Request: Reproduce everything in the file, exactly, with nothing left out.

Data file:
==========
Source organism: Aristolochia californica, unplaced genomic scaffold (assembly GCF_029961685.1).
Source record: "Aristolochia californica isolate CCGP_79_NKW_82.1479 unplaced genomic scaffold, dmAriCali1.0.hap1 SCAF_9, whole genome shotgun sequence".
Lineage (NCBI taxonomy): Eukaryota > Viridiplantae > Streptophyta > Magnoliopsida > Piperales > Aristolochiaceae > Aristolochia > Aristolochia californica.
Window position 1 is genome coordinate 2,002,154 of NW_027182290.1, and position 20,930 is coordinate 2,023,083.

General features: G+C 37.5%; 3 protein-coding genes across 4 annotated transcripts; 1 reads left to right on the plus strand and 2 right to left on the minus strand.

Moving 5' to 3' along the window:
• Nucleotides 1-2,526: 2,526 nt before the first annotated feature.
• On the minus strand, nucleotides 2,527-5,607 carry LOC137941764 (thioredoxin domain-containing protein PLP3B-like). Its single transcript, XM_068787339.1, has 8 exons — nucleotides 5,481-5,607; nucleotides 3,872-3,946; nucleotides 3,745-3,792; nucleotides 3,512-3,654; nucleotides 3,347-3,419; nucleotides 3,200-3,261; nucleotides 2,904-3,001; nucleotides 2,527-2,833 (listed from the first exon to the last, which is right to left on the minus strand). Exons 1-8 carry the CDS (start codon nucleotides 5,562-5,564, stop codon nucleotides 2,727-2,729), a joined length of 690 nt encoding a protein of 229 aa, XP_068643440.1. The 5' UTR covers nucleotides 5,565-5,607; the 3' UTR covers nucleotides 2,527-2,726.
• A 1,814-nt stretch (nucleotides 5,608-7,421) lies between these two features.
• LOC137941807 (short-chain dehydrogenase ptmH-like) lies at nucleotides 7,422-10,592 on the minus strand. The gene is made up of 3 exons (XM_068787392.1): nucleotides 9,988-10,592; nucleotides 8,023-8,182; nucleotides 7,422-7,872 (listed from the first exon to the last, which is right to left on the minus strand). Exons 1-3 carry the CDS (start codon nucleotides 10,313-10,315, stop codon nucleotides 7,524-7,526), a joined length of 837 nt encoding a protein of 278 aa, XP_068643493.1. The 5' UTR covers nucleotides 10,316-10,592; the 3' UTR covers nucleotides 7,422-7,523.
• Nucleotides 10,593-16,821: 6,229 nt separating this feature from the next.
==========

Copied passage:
Source organism: Aristolochia californica, unplaced genomic scaffold (assembly GCF_029961685.1).
Source record: "Aristolochia californica isolate CCGP_79_NKW_82.1479 unplaced genomic scaffold, dmAriCali1.0.hap1 SCAF_9, whole genome shotgun sequence".
Lineage (NCBI taxonomy): Eukaryota > Viridiplantae > Streptophyta > Magnoliopsida > Piperales > Aristolochiaceae > Aristolochia > Aristolochia californica.
Window position 1 is genome coordinate 2,002,154 of NW_027182290.1, and position 20,930 is coordinate 2,023,083.

General features: G+C 37.5%; 3 protein-coding genes across 4 annotated transcripts; 1 reads left to right on the plus strand and 2 right to left on the minus strand.

Moving 5' to 3' along the window:
• Nucleotides 1-2,526: 2,526 nt before the first annotated feature.
• On the minus strand, nucleotides 2,527-5,607 carry LOC137941764 (thioredoxin domain-containing protein PLP3B-like). Its single transcript, XM_068787339.1, has 8 exons — nucleotides 5,481-5,607; nucleotides 3,872-3,946; nucleotides 3,745-3,792; nucleotides 3,512-3,654; nucleotides 3,347-3,419; nucleotides 3,200-3,261; nucleotides 2,904-3,001; nucleotides 2,527-2,833 (listed from the first exon to the last, which is right to left on the minus strand). Exons 1-8 carry the CDS (start codon nucleotides 5,562-5,564, stop codon nucleotides 2,727-2,729), a joined length of 690 nt encoding a protein of 229 aa, XP_068643440.1. The 5' UTR covers nucleotides 5,565-5,607; the 3' UTR covers nucleotides 2,527-2,726.
• A 1,814-nt stretch (nucleotides 5,608-7,421) lies between these two features.
• LOC137941807 (short-chain dehydrogenase ptmH-like) lies at nucleotides 7,422-10,592 on the minus strand. The gene is made up of 3 exons (XM_068787392.1): nucleotides 9,988-10,592; nucleotides 8,023-8,182; nucleotides 7,422-7,872 (listed from the first exon to the last, which is right to left on the minus strand). Exons 1-3 carry the CDS (start codon nucleotides 10,313-10,315, stop codon nucleotides 7,524-7,526), a joined length of 837 nt encoding a protein of 278 aa, XP_068643493.1. The 5' UTR covers nucleotides 10,316-10,592; the 3' UTR covers nucleotides 7,422-7,523.
• Nucleotides 10,593-16,821: 6,229 nt separating this feature from the next.